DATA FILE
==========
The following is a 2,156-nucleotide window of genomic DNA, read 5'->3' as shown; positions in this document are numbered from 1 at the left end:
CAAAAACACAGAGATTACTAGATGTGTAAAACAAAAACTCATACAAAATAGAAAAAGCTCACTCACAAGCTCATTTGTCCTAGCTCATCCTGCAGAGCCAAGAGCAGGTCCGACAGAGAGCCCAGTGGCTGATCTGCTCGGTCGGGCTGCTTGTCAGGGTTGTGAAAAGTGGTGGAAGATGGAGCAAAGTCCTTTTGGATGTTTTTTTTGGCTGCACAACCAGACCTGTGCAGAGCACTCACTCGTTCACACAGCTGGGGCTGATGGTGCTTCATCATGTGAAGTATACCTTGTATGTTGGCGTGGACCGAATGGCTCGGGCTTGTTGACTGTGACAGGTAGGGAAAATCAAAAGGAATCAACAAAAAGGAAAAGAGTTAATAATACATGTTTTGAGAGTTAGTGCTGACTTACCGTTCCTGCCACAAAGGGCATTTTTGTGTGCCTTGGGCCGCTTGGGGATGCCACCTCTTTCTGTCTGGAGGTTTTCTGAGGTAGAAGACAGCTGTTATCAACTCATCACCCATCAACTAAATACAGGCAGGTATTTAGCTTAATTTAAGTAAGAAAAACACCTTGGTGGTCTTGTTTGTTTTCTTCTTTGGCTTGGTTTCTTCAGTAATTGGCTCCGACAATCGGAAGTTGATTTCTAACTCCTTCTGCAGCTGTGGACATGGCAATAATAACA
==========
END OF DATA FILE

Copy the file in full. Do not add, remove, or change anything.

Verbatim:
The following is a 2,156-nucleotide window of genomic DNA, read 5'->3' as shown; positions in this document are numbered from 1 at the left end:
CAAAAACACAGAGATTACTAGATGTGTAAAACAAAAACTCATACAAAATAGAAAAAGCTCACTCACAAGCTCATTTGTCCTAGCTCATCCTGCAGAGCCAAGAGCAGGTCCGACAGAGAGCCCAGTGGCTGATCTGCTCGGTCGGGCTGCTTGTCAGGGTTGTGAAAAGTGGTGGAAGATGGAGCAAAGTCCTTTTGGATGTTTTTTTTGGCTGCACAACCAGACCTGTGCAGAGCACTCACTCGTTCACACAGCTGGGGCTGATGGTGCTTCATCATGTGAAGTATACCTTGTATGTTGGCGTGGACCGAATGGCTCGGGCTTGTTGACTGTGACAGGTAGGGAAAATCAAAAGGAATCAACAAAAAGGAAAAGAGTTAATAATACATGTTTTGAGAGTTAGTGCTGACTTACCGTTCCTGCCACAAAGGGCATTTTTGTGTGCCTTGGGCCGCTTGGGGATGCCACCTCTTTCTGTCTGGAGGTTTTCTGAGGTAGAAGACAGCTGTTATCAACTCATCACCCATCAACTAAATACAGGCAGGTATTTAGCTTAATTTAAGTAAGAAAAACACCTTGGTGGTCTTGTTTGTTTTCTTCTTTGGCTTGGTTTCTTCAGTAATTGGCTCCGACAATCGGAAGTTGATTTCTAACTCCTTCTGCAGCTGTGGACATGGCAATAATAACA